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S.Korea Currency Market Basically Stabilised
Han Seung-Soo, Prime Minister of Republic of Korea, center, shakes hands with Gordon Brown, Prime Minister of the United Kingdom.(AP Photo/Michel Euler)

South Korea's currency market has more or less stabilised and will gain further support as the government's stimulus measures take hold and foreign investors return, Han Seung-Soo, Prime Minister of Republic of Korea said on Jan. 30.

The won fell 8.7 percent against the dollar in January as the foreign exchange authorities were hardly seen selling dollars to support the local unit.

"The currency market is more or less stabilised already. Although the won has been depreciating over the last few months, I think the won has been more or less stabilised at the current level," Han Seung-soo told Reuters on the sidelines of the annual meeting of the World Economic Forum.

"When the time comes and when our stimulus begins to work, I'm sure that more long-term foreign investors will come back. That will further stabilise our currency situation," he said.

One of the more repeated comments heard in the after hours chatter in the salons of Davos was that no one from the financial industry has actually apologized for the mess they've created in the global financial system.
It is true that many of Wall Street's whipping-boys decided not to attend this year's World Economic Forum. Merrill's John Thain and Barclay president Robert Diamond, Jr. didn't show up for a session titled "Scenarios for the Future of the Global Financial System." Those bankers who did make an appearance argued we shouldn't play the blame game. As one put it with some bitterness: "What we call greed now, we called success a year ago."

While not disposed to apologize openly, many financial titans were perfectly willing to air their ideas to fix Wall Street. In the session, Dan Och, CEO of Och-Ziff Capital Management, one of the few hedge fund managers to attend Davos, commented with not a little understatement that there's been "lots of disappointment in the industry."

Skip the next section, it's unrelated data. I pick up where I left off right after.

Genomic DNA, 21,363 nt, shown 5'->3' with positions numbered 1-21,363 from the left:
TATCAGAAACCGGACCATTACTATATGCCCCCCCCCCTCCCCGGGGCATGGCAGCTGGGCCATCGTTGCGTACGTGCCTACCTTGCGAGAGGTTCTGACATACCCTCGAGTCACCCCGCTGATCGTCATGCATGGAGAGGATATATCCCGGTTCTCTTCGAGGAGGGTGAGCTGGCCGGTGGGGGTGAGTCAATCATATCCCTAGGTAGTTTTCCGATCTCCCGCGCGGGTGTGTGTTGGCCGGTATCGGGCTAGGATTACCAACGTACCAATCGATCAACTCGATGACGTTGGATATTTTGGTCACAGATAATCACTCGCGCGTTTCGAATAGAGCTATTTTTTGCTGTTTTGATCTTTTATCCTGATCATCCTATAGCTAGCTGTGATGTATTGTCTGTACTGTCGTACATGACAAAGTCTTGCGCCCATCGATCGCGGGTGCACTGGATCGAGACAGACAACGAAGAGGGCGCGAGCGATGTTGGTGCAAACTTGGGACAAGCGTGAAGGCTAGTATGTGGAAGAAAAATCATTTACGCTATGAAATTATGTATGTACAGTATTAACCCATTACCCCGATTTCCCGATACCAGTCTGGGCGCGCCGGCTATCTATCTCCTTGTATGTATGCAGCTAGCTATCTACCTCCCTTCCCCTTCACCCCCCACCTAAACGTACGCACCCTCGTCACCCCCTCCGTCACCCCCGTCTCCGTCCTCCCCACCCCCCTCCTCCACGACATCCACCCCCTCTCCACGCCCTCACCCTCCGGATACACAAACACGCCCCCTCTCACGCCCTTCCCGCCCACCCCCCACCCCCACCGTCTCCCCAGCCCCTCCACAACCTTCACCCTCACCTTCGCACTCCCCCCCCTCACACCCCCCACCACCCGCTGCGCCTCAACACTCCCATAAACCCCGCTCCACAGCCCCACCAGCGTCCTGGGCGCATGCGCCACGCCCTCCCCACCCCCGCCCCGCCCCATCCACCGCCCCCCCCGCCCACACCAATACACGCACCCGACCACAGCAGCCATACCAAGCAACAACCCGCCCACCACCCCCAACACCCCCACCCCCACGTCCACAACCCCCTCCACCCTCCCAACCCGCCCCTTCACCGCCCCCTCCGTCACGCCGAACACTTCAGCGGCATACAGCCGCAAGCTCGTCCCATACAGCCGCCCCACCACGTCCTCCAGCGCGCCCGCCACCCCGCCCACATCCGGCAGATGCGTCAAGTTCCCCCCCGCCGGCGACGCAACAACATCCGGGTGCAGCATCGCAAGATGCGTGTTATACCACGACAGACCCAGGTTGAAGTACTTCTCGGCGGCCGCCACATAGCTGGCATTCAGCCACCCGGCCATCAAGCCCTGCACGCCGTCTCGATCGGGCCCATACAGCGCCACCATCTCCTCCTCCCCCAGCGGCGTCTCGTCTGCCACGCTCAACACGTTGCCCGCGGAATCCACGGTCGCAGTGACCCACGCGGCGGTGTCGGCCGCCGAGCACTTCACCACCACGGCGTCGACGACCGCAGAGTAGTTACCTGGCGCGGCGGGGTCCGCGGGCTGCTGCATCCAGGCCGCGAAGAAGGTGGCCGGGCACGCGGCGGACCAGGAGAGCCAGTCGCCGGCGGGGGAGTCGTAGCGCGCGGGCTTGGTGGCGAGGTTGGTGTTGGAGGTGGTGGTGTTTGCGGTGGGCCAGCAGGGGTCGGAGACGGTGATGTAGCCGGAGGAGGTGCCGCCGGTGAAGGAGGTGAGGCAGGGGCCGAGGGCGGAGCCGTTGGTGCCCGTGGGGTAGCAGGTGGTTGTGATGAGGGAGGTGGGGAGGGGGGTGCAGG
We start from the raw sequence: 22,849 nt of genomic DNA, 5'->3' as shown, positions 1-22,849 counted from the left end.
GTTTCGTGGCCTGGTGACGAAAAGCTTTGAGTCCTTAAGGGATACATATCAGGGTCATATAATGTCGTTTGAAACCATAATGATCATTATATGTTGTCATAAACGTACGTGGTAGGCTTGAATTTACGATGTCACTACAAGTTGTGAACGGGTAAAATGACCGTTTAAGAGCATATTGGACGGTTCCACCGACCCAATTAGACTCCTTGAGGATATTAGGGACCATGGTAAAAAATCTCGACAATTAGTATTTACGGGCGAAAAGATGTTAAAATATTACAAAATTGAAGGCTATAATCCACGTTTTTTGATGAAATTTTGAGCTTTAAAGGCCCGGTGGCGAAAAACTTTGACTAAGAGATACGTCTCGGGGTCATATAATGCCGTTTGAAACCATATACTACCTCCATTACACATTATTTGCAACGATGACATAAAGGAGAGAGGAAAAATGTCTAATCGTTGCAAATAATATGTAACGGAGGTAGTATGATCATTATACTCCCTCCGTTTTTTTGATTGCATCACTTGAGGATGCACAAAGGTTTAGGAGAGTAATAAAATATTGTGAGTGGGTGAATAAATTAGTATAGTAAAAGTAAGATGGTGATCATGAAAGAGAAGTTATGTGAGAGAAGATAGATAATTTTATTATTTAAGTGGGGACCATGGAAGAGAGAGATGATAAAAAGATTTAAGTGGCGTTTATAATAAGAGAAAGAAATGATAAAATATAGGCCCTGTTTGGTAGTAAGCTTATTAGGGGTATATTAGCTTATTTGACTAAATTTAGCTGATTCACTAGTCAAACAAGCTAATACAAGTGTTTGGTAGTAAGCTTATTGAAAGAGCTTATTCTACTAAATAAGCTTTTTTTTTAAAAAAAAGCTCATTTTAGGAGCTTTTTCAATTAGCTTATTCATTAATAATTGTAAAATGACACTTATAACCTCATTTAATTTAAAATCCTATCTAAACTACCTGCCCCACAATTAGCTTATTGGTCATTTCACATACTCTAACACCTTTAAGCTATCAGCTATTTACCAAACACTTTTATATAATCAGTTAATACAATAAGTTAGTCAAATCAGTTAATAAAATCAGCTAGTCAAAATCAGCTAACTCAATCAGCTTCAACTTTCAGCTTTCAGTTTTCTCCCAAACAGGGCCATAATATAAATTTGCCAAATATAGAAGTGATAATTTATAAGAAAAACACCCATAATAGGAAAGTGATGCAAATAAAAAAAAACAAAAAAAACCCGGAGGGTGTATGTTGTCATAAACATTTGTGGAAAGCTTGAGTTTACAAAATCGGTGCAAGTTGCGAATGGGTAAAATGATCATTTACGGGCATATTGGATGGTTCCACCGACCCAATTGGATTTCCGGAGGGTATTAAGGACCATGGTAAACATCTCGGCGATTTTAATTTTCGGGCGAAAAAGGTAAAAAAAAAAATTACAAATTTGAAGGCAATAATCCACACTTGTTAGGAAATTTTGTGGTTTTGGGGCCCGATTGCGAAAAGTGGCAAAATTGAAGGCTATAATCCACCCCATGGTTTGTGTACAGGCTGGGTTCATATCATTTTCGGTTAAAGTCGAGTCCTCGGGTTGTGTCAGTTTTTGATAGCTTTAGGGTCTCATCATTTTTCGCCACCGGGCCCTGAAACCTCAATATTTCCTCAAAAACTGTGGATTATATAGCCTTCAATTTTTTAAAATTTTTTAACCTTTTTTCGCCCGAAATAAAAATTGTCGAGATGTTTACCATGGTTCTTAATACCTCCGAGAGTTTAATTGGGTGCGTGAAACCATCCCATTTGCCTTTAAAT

He believes, however, that "those hedge funds that before the crisis did risk management, practiced transparency and had strong institutional relationships will prosper." His implied message to the Obama administration: just leave us alone.

Not everyone on the panel possessed such a laisse-faire attitude. Jean-Claude Trichet, president of the European Central Bank, argued that we need a global financial regulatory system, the details of which were too mind-boggling to explain in a panel discussion, but did involve heavy regulation of the derivatives market.

Tony Tan Keng-Yam, the Executive Director of GIC, Singapore's sovereign wealth fund, said that in the future the financial world will be divided into two types of institutions.

On one side will be big commercial banks with tight regulations, low leverage and government guarantees. On the other will be hedge funds and private equity firms - smaller businesses with higher leverage and less regulation. One key to making such a system work would be to attract top talent to police Wall Street. Keng-Yam suggested following Singapore's lead by paying U.S. regulators salaries competitive with the private sector.

Just as it seemed that the pro-red tape crowd was gaining the upper hand, Henry Kravis, co-founder of the private equity firm Kohlberg, Kravis, Roberts, came in swinging for the free market, saying the U.S. regulators were already plenty talented. (How he would explain the SEC's failure to act against Bernie Madoff after getting tipped off remains to be seen.)

Kravis said what's really needed to fix Wall Street is to get rid of 'short-termism." The key is the compensation system. Wall Street executives currently get paid based on how their business performed in a single year, he explained. Instead, bonus pay should be determined by how well their decisions turn out four or five years down the road. Kravis: "We need to align the interest of shareholders and all interested parties - employees, NGOs, environmentalists and suppliers."

Just the day before President Obama lashed out at Wall Street executives calling their $18.4 billion in 2008 bonuses "shameful." Maybe Mr. Kravis was listening. (Agencies)




 

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